We can talk about happiness, then, in the following terms: when what happens is a properly human exchange, in which the desire to be the desire of the other takes place, in which the body acts as a mediation recognized as human, in which a space of universality is constituted that refers to the universality of the genre. No one can be happy alone. For the fiction itself that we call individual is but a result. But nobody can be happy "in couples" if his experience does not refer to the universal recognition that constitutes them as human couples. Nobody can be happy but in the constituent mediation that is pleasure, and there can not be pleasure but in the potentially constituent mediation that is enjoyment.

But there may be, however, enjoyment without pleasure and, to that extent, a pleasure whose result is not happiness, nor does refer to it. In the enjoyment without pleasure what happens is that the body has been reified, the own body and the body of another, which can appear even as a mere body, as a thing, or just as a thing, as a substitute object. To the extent that the substance of pleasure is the universality of the genre, this enjoyment can only lead to frustration. It can not find itself in the aspiration to be everything that is constitutive of universality. The desire has been curtailed until reducing it to pure mediation, where it stops, frustration leads to the compulsion to repeat the experience it promises, and fails to produce what it promises. The repetition of the painful experience of frustration of the desire of totality, is the symptom of a social state in which human beings can not find themselves as such, having mutually alienated the humanity that wanted to make real. It is not impossible to be happy. The conditions of the possibility or impossibility of happiness are purely historical.

But can you tell someone who lives his enjoyment that he is not happy? The beginning of this question is wrong. It is a question that assumes that the place where happiness can be made real is the individual. It then asks for the private, individual experience, and uses it as a parameter. But individuals are neither real nor relevant, in the experience that may be called happiness. What is real is always the particular that is produced in the relationship, not the alleged prior existence of an individual who has already entered that relationship as a whole, as if his existence were autonomous, previous and by itself. Human individuals never do exist in this way. They are always a full particularization of experiences that constitute them. Of happiness, especially, it can not be said to be a state, or a quality that an individual may have or not. It is, par excellence, a relationship, and a constituting relationship.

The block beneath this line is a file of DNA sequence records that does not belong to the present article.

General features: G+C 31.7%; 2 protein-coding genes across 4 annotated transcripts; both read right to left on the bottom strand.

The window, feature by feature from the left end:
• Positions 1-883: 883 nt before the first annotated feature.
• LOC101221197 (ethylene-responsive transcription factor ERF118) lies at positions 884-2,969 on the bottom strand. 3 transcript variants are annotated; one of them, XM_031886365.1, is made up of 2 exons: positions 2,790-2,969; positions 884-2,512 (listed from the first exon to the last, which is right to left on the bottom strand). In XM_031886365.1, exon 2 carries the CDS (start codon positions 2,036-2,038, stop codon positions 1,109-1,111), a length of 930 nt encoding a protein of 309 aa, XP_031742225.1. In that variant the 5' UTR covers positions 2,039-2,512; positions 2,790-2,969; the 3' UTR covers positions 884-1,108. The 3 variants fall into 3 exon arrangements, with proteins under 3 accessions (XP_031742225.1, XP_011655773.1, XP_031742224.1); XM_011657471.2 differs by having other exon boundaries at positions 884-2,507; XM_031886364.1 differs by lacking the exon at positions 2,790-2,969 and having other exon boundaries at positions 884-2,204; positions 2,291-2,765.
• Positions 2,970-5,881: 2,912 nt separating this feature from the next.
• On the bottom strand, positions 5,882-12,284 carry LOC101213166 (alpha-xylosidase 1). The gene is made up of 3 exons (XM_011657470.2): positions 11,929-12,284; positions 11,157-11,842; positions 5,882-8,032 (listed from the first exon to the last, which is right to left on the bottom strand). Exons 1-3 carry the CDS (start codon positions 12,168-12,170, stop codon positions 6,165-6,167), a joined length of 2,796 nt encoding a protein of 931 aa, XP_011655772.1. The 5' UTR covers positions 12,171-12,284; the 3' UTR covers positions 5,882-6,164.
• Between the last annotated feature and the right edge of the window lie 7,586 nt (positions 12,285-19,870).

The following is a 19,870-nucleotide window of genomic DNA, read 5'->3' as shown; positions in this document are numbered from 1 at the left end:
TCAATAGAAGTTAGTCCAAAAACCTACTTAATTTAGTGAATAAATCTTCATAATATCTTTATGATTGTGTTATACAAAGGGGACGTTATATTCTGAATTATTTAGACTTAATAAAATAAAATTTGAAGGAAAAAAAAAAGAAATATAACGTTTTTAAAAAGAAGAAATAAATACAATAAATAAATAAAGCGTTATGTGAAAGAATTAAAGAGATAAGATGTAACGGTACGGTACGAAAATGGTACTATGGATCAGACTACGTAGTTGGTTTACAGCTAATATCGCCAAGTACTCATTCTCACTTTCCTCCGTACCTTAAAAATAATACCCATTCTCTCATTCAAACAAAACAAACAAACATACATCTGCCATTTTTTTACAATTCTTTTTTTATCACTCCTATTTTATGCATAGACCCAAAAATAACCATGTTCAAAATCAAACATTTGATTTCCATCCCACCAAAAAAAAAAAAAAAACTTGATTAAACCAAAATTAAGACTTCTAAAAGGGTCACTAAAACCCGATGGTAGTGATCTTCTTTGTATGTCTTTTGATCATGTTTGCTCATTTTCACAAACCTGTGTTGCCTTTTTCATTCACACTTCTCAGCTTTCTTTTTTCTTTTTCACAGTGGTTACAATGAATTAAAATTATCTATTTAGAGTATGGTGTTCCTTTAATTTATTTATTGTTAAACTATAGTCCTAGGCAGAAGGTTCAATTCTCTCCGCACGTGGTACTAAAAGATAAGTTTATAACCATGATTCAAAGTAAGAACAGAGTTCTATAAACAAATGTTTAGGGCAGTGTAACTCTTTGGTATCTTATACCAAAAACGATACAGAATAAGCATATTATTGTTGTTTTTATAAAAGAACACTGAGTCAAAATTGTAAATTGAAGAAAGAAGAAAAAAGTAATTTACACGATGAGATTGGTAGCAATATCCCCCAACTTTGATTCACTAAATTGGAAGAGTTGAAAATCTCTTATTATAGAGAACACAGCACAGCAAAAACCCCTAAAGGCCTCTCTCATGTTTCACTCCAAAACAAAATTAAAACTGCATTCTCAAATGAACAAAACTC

And yet, can you tell a couple living their enjoyment that it is not happy? Again the question is conceptually flawed. A couple is only in relation to other humans. Its experience is but a broader particularization of the same humanity that constitutes each of those that form it. The happiness of a couple certainly alludes to the universality that produces it in a closest manner. But only in a reconciled society it is possible to be truly happy.

But it is that nobody is really happy in a class society? It is not necessary to consider things in this extreme way. For what I want to establish, it is sufficient to state that any particular happiness is incomplete without the universal from which it is coming, and under which it makes sense. The fullness of each human can only be fulfilled in human experience as a whole. And everyone can approach it, but there is only fulfillment in a social context in which men are free, where they freely produce their lives.

b. The social and historical condition of pleasure and enjoyment

The political point, of course, is how desire and pleasure may be linked to revolutionary will. Or, more technically, the point is how the unity of pleasure alludes or not to the reality of politics, that is, to human historicity. Or, put another way, the point is the possible relationship between desire and will: the possibility that the will may be the social and historical reality of desire.

In this regard it is necessary to distinguish: individuals are desire, but they belong to a will. Individuals are constituted of their desire (in their desire) to the extent that desire is the particular, and effective, moment of the will that constitutes them. Revolutionary policy is made when this desire is expressed as will, ie, as a concrete moral law, which expresses a concept in social actions. Desire is the material link between the universality of humanity and individuals. In individuals it will be constituted as desire. Recognizing the will in desire, recognizing the desire as a moment of a will: that would be the erotization of the world.